CIA: We Didn’t Ask for Help During Benghazi Attack
Agents on the ground the night Chris Stevens was killed never requested military assistance. By Eli Lake.
When the CIA’s acting director, Michael Morell, testifies Thursday before the Senate Select Committee on Intelligence, he is expected to say that the agency never requested Europe-based special operations teams, specialized Marine platoons, or armed drones on the night of the Sept. 11 attack in Benghazi, Libya, according to a senior U.S. intelligence official.
The disclosure may put an end to one line of inquiry into the Benghazi affair about why reinforcements from the region were not sent on the night of the attack. “Assistance from the U.S. military was critical, and we got what we requested,” the senior U.S. intelligence official said.
According to a Pentagon timeline made public last week, Defense Secretary Leon Panetta prepared multiple military responses from the region at around midnight Benghazi time, more than two hours after the initial assault began. Those orders included mobilizing two special Marine platoons known as Fleet Antiterrorism Security Team (FAST) from Rota, Spain, to deploy to Tripoli and Benghazi. Panetta also ordered a special operations force, training in central Europe, to deploy at the Signonella Airbase in Italy. Another special operations team based in the United States also prepared to deploy to Libya.
The CIA, however, requested none of that assistance. Neither did the State Department. None of those teams ever arrived in Benghazi.
On the evening of the attack, the military provided two kinds of support to the CIA security officers who tried to fend off an attack at the U.S. diplomatic mission and then later stood guard at a CIA base less than a mile away, which was hit in a second wave at about 5 a.m. (A U.S. military team working for the CIA was sent that evening from Tripoli, but that team did not arrive at the CIA annex until after the U.S. diplomatic mission was overrun.)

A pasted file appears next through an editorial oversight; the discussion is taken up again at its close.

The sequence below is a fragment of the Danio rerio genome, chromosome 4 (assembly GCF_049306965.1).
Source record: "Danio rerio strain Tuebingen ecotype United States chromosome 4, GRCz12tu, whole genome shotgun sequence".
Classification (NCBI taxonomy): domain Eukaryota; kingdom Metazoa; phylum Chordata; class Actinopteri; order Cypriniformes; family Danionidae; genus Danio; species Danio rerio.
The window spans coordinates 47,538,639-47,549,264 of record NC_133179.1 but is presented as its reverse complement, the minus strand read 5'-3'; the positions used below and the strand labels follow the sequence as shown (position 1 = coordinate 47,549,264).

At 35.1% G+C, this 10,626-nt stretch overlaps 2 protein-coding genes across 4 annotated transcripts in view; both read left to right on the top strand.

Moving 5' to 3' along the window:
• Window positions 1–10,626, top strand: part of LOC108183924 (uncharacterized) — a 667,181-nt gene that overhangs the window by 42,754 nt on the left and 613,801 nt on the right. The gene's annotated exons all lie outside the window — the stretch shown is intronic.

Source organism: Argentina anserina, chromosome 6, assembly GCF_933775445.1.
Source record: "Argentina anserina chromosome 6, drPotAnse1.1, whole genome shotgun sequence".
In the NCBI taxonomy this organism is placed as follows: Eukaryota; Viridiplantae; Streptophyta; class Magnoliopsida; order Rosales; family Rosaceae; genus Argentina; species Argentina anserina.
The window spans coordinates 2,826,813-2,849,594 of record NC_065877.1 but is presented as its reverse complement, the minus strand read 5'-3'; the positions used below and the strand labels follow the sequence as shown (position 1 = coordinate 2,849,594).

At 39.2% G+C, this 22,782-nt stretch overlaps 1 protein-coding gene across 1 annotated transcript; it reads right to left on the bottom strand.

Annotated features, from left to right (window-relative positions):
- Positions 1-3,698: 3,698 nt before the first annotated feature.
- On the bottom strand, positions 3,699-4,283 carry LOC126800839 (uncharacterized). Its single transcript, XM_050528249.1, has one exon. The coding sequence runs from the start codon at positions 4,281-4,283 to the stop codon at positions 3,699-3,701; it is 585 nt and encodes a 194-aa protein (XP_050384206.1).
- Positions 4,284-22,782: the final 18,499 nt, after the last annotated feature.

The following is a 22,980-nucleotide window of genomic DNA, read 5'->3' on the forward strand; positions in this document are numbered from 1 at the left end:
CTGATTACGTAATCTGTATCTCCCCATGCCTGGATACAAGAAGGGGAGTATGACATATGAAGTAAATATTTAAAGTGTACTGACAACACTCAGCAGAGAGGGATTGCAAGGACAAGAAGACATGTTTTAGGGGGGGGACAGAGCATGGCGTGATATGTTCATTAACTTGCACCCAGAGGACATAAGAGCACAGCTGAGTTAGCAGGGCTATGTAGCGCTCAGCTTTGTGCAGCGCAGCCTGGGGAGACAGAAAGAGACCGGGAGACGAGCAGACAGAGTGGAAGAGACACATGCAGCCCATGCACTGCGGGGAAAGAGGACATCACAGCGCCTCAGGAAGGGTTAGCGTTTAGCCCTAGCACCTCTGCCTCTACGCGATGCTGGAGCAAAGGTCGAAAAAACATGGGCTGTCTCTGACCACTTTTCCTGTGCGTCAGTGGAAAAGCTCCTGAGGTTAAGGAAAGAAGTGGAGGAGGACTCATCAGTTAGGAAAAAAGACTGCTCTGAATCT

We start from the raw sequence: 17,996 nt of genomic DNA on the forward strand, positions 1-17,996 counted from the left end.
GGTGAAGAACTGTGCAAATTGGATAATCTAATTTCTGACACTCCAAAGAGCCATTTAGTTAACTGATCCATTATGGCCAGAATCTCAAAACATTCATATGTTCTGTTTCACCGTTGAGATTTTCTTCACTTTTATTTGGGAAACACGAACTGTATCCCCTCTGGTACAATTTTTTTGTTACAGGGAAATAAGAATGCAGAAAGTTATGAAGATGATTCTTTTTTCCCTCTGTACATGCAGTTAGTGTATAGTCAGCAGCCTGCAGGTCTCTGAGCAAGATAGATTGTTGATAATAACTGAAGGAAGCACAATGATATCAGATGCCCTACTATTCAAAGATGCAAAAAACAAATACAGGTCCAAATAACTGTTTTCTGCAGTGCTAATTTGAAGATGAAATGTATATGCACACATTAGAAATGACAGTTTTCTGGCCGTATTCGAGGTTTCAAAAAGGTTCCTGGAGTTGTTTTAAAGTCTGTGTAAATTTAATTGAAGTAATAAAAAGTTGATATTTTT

The military support included an unarmed predator drone that recorded the dramatic rescue of U.S. personnel from the diplomatic mission to the CIA base at about midnight. (Timelines differ between the Pentagon and the CIA.) The U.S. military also provided medevac support to survivors of the attack that killed Ambassador Chris Stevens, State Department communications specialist Sean Smith, and two retired Navy SEALs, Tyrone Woods and Glenn Doherty.
Sen. Dianne Feinstein, the Democratic chairwoman of the Senate Intelligence Committee, said Wednesday that Gen. David Petraeus, who resigned Friday after acknowledging an extramarital affair, would testify about the matter this week. CNN reported Wednesday evening that his testimony is now scheduled for Friday.
Congress is particularly interested in what Petraeus learned about Benghazi on his trip last month to Tripoli.
Morrell also is likely to be asked about the broiling scandal involving the Petraeus resignation and whether the CIA is examining any potential unauthorized disclosure of classified information because of the retired general’s relationship with his biographer, Paula Broadwell.
A U.S. official familiar with the investigation told The Daily Beast that Broadwell at this point is the main focus of the FBI investigation. The probe began in the spring after Jill Kelley, a Tampa woman who arranged parties for senior U.S. military officers at the MacDill Air Force Base, contacted a local FBI agent. She complained about harassing emails that may have bordered on threats.
The U.S. official said the emails in some cases claimed to know Kelley’s whereabouts. “It was something along the lines of, ‘I know this Friday where you are going to be,’” this official said. “Jill thought it spooked her, it was a threat. She wanted to check it out with law enforcement. It did not take long before there was some reference to high-ranking government officials.”
Two U.S. government officials told the Beast that the investigation at one point examined whether a foreign intelligence service may have been involved in the scandal, but that possibility was soon ruled this out. There remains, however, an investigation into whether Broadwell mishandled classified information.
Broadwell, a former military intelligence officer, at one point did hold high-level security clearances. On Monday, FBI agents went to her home and confiscated her computers. Already the bureau has found that some classified documents were in Broadwell’s possession. Her security clearance has been suspended.